Last week, I was lamenting the demise of shareholder perks. So many companies that once rewarded their investors with gifts and discounts have been getting awfully stingy these days. To an outsider, this may seem like a petty grievance. Why should a company be sending out T-shirts or packs of gum to its shareowners, when that money could be better spent on improving its bottom line?
Well, that's pretty much the point. Giving investors a little something-something often makes them gratefully loyal and willing to spread the word. If someone has ever commissioned a study to show the near-term or long-term impact of a company discontinuing its shareholder benefits, I'd love to see it.
I wrote about perks not once, but twice, during the late 1990s. In revisiting this theme last week, I was initially saddened to see that so many prolific bennies had been abandoned. I called out for feedback from anyone still receiving shareholder perks, and I was pleasantly surprised by the feedback.
Capital gains through kindness
The most popular response came from Starbucks
Starbucks isn't the only company giving back to java junkies. GreenMountainCoffee
Still hungry for more? Did somebody say McDonald's
And even though they're not free, gift baskets can be had "at a nominal price" for the holidays from companies like Kimberly Clark and General Mills. You can then send the baskets to family and friends, which is probably a perfect way to get them hooked on brand loyalty, too.
Writing up the markdowns
Some of the more common perks involve price breaks on a company's products. Green Mountain isn't the only one that knows giving its owners a better deal can help stir up more business. Someone else wrote in to share that Constellation Brands gives a 30% discount on its California wines. WillametteValleyVineyards
If you'd rather be sailing as you sip that discounted wine, Carnival
It may not seem like much, but consumer-brand conglomerates like Procter & Gamble also reward their investors by wedging generous coupons into their shareholder mailings.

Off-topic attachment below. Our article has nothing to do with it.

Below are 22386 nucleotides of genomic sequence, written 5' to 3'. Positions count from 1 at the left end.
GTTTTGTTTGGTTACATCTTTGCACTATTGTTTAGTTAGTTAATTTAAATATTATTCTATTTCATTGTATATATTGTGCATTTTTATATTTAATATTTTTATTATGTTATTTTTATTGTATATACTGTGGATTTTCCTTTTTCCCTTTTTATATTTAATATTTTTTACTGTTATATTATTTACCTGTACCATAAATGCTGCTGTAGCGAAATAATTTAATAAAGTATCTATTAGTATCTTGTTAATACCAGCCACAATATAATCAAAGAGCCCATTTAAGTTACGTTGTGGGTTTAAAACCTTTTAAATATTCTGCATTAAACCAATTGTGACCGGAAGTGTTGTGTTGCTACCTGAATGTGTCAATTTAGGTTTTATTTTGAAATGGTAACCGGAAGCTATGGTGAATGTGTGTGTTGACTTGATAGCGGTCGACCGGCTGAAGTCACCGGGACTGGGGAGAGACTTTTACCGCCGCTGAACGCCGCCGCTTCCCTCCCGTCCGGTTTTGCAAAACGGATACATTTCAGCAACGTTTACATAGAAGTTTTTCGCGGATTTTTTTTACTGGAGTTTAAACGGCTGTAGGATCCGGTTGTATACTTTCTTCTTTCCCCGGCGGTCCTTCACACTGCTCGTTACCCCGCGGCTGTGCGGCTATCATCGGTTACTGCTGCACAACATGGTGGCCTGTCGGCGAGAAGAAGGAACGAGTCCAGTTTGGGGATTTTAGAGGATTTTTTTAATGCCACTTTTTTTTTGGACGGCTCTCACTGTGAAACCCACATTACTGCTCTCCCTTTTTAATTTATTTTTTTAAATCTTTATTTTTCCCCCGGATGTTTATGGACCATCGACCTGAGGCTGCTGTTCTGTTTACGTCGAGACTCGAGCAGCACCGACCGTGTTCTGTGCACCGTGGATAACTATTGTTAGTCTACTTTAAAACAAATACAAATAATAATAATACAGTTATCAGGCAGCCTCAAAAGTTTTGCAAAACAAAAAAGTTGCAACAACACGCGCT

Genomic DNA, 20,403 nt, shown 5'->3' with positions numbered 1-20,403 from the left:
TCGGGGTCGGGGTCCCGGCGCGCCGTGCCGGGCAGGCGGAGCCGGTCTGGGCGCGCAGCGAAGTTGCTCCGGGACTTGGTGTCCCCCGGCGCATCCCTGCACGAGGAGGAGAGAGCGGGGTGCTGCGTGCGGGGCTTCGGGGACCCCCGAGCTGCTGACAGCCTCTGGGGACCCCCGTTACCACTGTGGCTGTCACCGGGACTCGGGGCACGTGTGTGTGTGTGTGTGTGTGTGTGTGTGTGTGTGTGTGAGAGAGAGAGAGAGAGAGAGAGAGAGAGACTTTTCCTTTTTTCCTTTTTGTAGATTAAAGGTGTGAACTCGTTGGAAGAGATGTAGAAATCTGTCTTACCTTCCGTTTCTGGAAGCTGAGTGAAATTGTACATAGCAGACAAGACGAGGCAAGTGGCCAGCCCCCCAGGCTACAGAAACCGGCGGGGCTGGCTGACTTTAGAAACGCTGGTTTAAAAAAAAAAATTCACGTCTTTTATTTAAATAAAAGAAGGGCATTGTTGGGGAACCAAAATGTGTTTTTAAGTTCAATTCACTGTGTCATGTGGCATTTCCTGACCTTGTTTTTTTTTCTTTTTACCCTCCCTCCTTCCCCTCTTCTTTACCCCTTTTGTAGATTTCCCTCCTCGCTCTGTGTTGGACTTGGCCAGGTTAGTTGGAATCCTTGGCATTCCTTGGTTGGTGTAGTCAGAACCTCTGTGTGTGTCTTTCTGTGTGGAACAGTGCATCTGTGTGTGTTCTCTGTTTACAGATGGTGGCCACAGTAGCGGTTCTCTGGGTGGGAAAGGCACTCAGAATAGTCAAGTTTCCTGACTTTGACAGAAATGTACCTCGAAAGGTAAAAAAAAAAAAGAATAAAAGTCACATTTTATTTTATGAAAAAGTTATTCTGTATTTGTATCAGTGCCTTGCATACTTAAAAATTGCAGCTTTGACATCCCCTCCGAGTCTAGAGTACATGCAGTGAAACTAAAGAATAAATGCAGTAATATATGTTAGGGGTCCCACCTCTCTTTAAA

Anatomy of a feel-good perk
With all of the love in this article, it seems kind of absurd that so many companies are ending their ritualistic perks, instead of capitalizing on favorable impression those perks can make with their shareholders at vulnerable moments like board-member election time.
One of the better stories I got came from a reader named Nell, who was surprised that peripherals specialist Logitech
"Our jaws dropped when Logitech mailed us a BEA-U-TI-FUL gift box at proxy time," she wrote. "It was folded in very complicated and compact ways that created compartments, had silver ribbons, and contained a way-cool T-shirt."
When you've got a brand that folks are looking forward to wearing on their chests, you can't be doing too badly. As far as I know, Enron never sent out complimentary keychains or bumper stickers.
So let's hope that this is not the end of shareholder perks. If I missed any this time, by all means, do drop me a line, and I'll try to mention it the next time I broach the subject. Let's hope it doesn't take another seven years this time.
Be kind, companies. Be kind.
Longtime Fool contributor Rick Munarriz isn't just scrounging for cheap stuff. He believes that rewarding investors will pay off many times over in the long run. He does not own shares in any of the companies mentioned in this story. He is also part of the Rule Breakers newsletter research team, seeking out tomorrow's ultimate growth stocks a day early. The Fool has a disclosure policy.